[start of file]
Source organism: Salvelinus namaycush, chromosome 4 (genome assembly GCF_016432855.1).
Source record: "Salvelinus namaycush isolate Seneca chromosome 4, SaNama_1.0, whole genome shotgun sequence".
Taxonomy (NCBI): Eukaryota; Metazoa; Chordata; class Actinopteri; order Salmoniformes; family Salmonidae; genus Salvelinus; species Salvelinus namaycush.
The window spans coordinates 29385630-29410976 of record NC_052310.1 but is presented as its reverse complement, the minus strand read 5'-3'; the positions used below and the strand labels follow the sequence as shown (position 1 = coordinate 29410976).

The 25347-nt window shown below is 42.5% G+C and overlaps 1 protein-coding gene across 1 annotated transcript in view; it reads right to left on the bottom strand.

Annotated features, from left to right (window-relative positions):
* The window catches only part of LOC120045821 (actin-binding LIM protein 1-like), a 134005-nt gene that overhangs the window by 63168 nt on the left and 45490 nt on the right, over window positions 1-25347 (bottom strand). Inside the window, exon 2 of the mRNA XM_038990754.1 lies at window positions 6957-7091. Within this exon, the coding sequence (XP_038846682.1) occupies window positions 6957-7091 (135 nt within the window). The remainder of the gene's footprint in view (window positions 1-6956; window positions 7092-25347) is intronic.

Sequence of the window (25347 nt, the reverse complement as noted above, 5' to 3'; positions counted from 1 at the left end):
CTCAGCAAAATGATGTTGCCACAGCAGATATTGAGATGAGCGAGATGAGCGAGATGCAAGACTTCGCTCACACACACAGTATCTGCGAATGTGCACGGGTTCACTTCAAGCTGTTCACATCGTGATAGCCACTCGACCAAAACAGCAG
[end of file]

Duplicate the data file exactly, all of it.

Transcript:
Source organism: Salvelinus namaycush, chromosome 4 (genome assembly GCF_016432855.1).
Source record: "Salvelinus namaycush isolate Seneca chromosome 4, SaNama_1.0, whole genome shotgun sequence".
Taxonomy (NCBI): Eukaryota; Metazoa; Chordata; class Actinopteri; order Salmoniformes; family Salmonidae; genus Salvelinus; species Salvelinus namaycush.
The window spans coordinates 29385630-29410976 of record NC_052310.1 but is presented as its reverse complement, the minus strand read 5'-3'; the positions used below and the strand labels follow the sequence as shown (position 1 = coordinate 29410976).

The 25347-nt window shown below is 42.5% G+C and overlaps 1 protein-coding gene across 1 annotated transcript in view; it reads right to left on the bottom strand.

Annotated features, from left to right (window-relative positions):
* The window catches only part of LOC120045821 (actin-binding LIM protein 1-like), a 134005-nt gene that overhangs the window by 63168 nt on the left and 45490 nt on the right, over window positions 1-25347 (bottom strand). Inside the window, exon 2 of the mRNA XM_038990754.1 lies at window positions 6957-7091. Within this exon, the coding sequence (XP_038846682.1) occupies window positions 6957-7091 (135 nt within the window). The remainder of the gene's footprint in view (window positions 1-6956; window positions 7092-25347) is intronic.

Sequence of the window (25347 nt, the reverse complement as noted above, 5' to 3'; positions counted from 1 at the left end):
CTCAGCAAAATGATGTTGCCACAGCAGATATTGAGATGAGCGAGATGAGCGAGATGCAAGACTTCGCTCACACACACAGTATCTGCGAATGTGCACGGGTTCACTTCAAGCTGTTCACATCGTGATAGCCACTCGACCAAAACAGCAG